Missouri singer SZA has been a firm favourite of mine since discovering her in the early half of 2014. She makes wavy, psychedelic R&B and neo-soul, similar to Kelela and Jhené Aiko, and she has a voice that will say with you for days.
California singer Gavin Turek may as well have stepped out of 1970s. She’s making new dance music with an obvious admiration for old-school disco and the electro of 70s and 80s.
As well as singing and songwriting, Turek has contributed to music by TokiMonsta and soul man Mayer Hawthorne’s group, Tuxedo. She’s also release tributes to Donna Summer and electronic music pioneer Giorgio Moroder.
Kicking off 2017 in operatic style is the return of London Grammar.
Guitarist Dan Rothman, multi-instrumentalist Dominic ‘Dot’ Major and vocalist Hannah Reid rocked the hearts of all who heard their melancholy music when they debuted four years ago. The trio’s album, If You Wait, contained deep pools of emotion capable of bringing tears to the eyes.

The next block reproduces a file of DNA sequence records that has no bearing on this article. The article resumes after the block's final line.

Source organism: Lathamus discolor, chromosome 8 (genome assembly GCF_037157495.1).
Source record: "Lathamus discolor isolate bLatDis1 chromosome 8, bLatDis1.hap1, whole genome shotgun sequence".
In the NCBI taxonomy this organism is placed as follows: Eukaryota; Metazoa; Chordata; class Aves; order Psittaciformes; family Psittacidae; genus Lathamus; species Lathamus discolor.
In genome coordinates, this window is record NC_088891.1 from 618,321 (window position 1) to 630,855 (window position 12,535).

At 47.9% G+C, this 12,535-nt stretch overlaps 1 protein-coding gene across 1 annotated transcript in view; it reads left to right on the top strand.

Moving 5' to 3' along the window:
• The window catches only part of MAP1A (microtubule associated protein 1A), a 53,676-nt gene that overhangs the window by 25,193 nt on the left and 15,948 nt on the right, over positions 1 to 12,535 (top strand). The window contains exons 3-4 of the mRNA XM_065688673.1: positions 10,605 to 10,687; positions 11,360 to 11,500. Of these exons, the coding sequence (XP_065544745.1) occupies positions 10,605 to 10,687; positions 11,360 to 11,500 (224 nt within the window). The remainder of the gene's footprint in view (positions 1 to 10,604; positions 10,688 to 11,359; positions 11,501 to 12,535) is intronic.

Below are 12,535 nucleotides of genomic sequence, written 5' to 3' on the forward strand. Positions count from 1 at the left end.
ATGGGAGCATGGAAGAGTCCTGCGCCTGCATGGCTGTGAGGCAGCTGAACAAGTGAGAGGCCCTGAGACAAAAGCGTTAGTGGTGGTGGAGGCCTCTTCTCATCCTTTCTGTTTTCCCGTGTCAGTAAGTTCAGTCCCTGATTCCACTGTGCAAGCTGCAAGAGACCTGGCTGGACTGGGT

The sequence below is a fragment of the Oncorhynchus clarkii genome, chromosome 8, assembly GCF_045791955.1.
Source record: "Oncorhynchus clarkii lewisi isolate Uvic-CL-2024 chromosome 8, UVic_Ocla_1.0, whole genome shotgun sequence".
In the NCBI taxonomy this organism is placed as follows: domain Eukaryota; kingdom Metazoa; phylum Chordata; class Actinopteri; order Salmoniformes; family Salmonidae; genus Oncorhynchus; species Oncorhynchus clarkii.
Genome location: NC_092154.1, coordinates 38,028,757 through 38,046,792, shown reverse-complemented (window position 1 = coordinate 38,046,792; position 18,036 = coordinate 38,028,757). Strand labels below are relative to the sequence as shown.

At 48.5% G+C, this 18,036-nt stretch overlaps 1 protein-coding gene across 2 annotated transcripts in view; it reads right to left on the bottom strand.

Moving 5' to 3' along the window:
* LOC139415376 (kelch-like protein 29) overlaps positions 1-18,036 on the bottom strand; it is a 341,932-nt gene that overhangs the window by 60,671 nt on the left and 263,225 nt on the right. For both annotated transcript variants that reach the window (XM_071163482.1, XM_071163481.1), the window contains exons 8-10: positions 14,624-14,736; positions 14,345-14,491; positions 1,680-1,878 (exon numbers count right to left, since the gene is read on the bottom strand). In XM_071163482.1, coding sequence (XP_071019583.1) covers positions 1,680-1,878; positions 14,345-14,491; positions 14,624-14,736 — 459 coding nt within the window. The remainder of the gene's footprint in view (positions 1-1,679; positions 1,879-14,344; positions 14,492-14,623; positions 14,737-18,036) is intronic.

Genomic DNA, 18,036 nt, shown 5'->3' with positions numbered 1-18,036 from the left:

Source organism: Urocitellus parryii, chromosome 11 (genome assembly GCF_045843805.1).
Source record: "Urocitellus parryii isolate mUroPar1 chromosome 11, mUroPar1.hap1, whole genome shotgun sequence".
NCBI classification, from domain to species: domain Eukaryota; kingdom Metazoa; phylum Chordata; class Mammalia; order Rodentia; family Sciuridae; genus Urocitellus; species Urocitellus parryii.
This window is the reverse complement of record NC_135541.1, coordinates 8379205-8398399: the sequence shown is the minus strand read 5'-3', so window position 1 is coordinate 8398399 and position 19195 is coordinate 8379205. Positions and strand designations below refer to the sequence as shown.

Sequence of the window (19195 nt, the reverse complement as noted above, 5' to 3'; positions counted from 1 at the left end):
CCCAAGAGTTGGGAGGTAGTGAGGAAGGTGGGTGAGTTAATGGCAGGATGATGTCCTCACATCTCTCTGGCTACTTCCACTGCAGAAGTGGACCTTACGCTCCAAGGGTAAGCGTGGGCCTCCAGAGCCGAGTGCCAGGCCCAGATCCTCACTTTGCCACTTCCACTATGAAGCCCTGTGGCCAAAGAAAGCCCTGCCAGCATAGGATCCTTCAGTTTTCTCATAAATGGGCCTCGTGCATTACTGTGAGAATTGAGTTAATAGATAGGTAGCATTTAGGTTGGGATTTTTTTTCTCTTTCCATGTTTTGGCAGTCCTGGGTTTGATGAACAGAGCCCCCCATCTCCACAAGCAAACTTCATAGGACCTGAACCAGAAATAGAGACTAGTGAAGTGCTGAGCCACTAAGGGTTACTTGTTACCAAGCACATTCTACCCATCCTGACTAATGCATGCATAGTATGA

Closing out the bitter slog that was 2016 are a band who are bringing the sunshine grooves of the Caribbean to the urban metropolis. The Hempolics are a little-known ska band from London, who have steadily been crafting their sound for over a decade now. They have received attention from radio, not to mention the fellow musicians, such as La Roux, Eliza Doolittle and Paolo Nutini.
British folk singer Marika Hackman released her haunting debut album, We Slept at Last in 2015. That album was all original material, none of which appeared on her trio of EPs which preceded it.
Continuing her zeal for new music, Hackman has come up with spins on some Christmas favourites and a couple original songs for her first ever holiday EP.
French songstress, Laetitia Sadier, makes music that seems to be intrinsically anti-commercial. Here second solo album, Silencio, confronted politics and power, asking whether we are really better off under constant surveillance, and whether our leaders truly have our best interests in mind. Art-house philosophising of this kind is frequently shirked, but that doesn’t stop it being important – and it helps that Sadier delivers her oral treatise with melodic aplomb.